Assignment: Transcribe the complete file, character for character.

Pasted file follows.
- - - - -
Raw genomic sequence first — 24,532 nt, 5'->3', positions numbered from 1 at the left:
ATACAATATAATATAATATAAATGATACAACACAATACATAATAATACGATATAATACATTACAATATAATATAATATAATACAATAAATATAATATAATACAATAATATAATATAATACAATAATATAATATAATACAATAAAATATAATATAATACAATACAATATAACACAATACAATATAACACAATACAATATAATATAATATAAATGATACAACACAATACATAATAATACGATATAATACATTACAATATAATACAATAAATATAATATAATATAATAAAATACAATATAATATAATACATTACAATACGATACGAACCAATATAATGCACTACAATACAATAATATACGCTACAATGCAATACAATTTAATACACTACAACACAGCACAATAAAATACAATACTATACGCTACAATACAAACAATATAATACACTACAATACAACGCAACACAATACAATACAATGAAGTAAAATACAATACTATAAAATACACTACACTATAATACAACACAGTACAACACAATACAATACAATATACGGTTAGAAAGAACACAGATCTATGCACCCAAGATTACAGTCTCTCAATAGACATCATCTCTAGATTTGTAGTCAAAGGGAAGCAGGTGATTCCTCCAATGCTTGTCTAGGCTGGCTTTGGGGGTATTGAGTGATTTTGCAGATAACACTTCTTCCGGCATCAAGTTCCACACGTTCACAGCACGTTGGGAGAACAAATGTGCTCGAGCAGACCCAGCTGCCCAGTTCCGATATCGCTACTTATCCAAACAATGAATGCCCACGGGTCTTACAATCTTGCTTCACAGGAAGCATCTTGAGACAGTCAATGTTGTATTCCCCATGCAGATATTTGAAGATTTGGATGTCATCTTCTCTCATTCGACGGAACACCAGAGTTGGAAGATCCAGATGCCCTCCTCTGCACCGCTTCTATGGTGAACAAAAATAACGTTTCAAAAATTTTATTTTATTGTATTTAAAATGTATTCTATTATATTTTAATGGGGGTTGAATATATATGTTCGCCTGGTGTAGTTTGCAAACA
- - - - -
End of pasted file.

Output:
Raw genomic sequence first — 24,532 nt, 5'->3', positions numbered from 1 at the left:
ATACAATATAATATAATATAAATGATACAACACAATACATAATAATACGATATAATACATTACAATATAATATAATATAATACAATAAATATAATATAATACAATAATATAATATAATACAATAATATAATATAATACAATAAAATATAATATAATACAATACAATATAACACAATACAATATAACACAATACAATATAATATAATATAAATGATACAACACAATACATAATAATACGATATAATACATTACAATATAATACAATAAATATAATATAATATAATAAAATACAATATAATATAATACATTACAATACGATACGAACCAATATAATGCACTACAATACAATAATATACGCTACAATGCAATACAATTTAATACACTACAACACAGCACAATAAAATACAATACTATACGCTACAATACAAACAATATAATACACTACAATACAACGCAACACAATACAATACAATGAAGTAAAATACAATACTATAAAATACACTACACTATAATACAACACAGTACAACACAATACAATACAATATACGGTTAGAAAGAACACAGATCTATGCACCCAAGATTACAGTCTCTCAATAGACATCATCTCTAGATTTGTAGTCAAAGGGAAGCAGGTGATTCCTCCAATGCTTGTCTAGGCTGGCTTTGGGGGTATTGAGTGATTTTGCAGATAACACTTCTTCCGGCATCAAGTTCCACACGTTCACAGCACGTTGGGAGAACAAATGTGCTCGAGCAGACCCAGCTGCCCAGTTCCGATATCGCTACTTATCCAAACAATGAATGCCCACGGGTCTTACAATCTTGCTTCACAGGAAGCATCTTGAGACAGTCAATGTTGTATTCCCCATGCAGATATTTGAAGATTTGGATGTCATCTTCTCTCATTCGACGGAACACCAGAGTTGGAAGATCCAGATGCCCTCCTCTGCACCGCTTCTATGGTGAACAAAAATAACGTTTCAAAAATTTTATTTTATTGTATTTAAAATGTATTCTATTATATTTTAATGGGGGTTGAATATATATGTTCGCCTGGTGTAGTTTGCAAACA